The message that Austin school district voters sent in Saturday’s school bond election is that they are are still willing to invest in public schools, but they look closely at the details.
“The people have spoken. We need to listen,” said John Blazier, volunteer leader of the effort to pass the $892 million bond issue. “I just pray that we as a community can come together and agree on how we’re going to address the needs of our children in public education. We have to build a consensus.”
He is right about that.
Voters did support, by small margins, the propositions that contained money for repairs and renovations and for technology upgrades. And the bond propositions that voters rejected also went down by small margins.
The bonds that passed will require strong management and oversight.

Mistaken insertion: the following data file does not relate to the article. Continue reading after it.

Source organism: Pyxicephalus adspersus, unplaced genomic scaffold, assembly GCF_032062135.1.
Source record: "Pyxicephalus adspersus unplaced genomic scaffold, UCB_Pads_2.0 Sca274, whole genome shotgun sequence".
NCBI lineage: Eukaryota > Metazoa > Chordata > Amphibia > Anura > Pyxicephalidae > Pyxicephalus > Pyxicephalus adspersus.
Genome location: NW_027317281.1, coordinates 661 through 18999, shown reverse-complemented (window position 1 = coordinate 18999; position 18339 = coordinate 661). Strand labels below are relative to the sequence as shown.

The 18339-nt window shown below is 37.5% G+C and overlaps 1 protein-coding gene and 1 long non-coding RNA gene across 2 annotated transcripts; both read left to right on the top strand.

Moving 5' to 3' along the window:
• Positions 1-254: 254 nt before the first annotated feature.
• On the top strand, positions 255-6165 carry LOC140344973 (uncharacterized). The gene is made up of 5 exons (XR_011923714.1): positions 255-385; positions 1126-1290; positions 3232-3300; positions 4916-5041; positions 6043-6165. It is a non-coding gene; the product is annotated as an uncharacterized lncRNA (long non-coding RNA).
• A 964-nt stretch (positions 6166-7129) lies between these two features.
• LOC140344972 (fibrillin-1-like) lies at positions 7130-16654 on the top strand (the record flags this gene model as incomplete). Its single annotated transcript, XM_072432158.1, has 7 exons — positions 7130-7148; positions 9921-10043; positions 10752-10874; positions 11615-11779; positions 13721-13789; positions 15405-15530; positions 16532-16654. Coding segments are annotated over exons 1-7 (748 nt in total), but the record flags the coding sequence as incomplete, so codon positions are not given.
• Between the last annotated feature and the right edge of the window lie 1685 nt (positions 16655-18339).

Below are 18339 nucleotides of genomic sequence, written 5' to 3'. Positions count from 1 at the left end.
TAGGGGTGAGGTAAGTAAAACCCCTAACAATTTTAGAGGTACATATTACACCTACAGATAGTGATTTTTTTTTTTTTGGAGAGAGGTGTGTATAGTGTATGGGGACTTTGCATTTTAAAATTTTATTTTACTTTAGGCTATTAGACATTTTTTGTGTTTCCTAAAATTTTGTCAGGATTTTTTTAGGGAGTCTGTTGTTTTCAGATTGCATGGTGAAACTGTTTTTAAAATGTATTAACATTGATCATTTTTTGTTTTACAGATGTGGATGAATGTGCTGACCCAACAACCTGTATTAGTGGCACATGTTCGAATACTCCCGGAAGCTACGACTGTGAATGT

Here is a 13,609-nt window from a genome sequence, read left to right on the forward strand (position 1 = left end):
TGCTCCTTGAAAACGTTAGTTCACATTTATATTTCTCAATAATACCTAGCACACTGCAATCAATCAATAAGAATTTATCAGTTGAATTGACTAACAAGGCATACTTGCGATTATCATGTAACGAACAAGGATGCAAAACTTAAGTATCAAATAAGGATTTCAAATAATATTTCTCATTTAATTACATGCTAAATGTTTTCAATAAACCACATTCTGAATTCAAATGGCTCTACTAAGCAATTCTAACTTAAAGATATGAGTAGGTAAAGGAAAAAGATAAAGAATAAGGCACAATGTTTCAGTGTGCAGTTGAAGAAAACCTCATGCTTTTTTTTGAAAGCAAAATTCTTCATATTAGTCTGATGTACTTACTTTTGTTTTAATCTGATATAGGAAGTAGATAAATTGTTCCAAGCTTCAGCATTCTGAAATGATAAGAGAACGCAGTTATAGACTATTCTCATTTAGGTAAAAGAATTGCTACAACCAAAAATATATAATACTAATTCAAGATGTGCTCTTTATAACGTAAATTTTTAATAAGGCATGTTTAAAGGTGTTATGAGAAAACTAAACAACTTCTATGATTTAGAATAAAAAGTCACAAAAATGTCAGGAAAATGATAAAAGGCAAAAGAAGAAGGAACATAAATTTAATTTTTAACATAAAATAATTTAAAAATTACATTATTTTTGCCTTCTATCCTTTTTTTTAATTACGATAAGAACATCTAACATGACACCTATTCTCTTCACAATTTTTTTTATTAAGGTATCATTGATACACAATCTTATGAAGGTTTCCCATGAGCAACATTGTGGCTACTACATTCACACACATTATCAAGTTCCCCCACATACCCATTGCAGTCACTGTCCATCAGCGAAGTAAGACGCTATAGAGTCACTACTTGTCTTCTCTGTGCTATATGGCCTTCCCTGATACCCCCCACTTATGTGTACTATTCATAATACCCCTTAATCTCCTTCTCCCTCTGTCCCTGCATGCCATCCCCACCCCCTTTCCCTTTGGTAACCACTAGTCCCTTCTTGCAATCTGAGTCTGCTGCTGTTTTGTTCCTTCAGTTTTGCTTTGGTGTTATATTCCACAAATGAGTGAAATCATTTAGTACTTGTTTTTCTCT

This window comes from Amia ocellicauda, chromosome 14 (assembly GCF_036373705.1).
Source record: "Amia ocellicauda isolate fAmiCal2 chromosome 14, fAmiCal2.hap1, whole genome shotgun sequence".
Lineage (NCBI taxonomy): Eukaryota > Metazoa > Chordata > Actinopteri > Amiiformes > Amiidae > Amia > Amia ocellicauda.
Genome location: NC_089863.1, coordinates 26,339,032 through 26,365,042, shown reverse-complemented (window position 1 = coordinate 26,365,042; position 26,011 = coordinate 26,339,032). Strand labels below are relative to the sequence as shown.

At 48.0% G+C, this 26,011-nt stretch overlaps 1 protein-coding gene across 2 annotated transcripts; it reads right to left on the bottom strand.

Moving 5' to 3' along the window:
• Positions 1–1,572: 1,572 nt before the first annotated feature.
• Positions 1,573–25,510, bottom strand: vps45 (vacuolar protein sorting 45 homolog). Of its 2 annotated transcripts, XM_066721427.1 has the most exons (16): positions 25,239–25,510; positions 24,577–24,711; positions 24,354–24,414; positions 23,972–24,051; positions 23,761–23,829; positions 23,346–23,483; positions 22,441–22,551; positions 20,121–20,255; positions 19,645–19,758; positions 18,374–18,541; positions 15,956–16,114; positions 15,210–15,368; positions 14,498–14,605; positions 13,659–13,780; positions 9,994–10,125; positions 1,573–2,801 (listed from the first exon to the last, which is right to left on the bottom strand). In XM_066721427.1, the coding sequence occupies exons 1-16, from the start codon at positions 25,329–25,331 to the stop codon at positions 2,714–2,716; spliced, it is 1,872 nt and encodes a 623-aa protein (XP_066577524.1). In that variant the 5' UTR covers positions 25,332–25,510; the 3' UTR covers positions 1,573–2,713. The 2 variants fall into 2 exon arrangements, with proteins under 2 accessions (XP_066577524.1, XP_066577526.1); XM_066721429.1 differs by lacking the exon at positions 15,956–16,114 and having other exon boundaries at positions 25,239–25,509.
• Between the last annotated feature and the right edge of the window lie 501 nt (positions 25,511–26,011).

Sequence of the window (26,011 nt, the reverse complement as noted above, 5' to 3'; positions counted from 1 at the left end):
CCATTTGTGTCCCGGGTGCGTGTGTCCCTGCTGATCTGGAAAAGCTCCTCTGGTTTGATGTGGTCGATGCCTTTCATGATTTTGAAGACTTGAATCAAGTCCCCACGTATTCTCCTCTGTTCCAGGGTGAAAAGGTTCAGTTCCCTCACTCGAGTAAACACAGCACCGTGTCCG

Post-election analyses are usually heavy with the sight and smell of smoke – not to mention the mirror in which various factions see what they want to see.
Some blamed turnout, some blamed the media – most notably the American-Statesman – for aggressive coverage of the bonds.
Austin voters have traditionally been very supportive of school bond issues.
The American-Statesman’s pre-election coverage of the bond package noted that the process was rushed, estimates were inflated and some of the projects on the ballot had not been thoroughly vetted.
Still in all, the district asked voters for permission to borrow a big number, and no doubt those voters were skittish about the amount the district sought. Nonetheless, proponents did an effective job of salvaging half the package.
The mixed results point to the need for clear direction from the board and efficient, effective execution of that direction from the administration.
Stumbles and fumbles don’t inspire the kind of confidence needed to guide a dynamic, growing school district.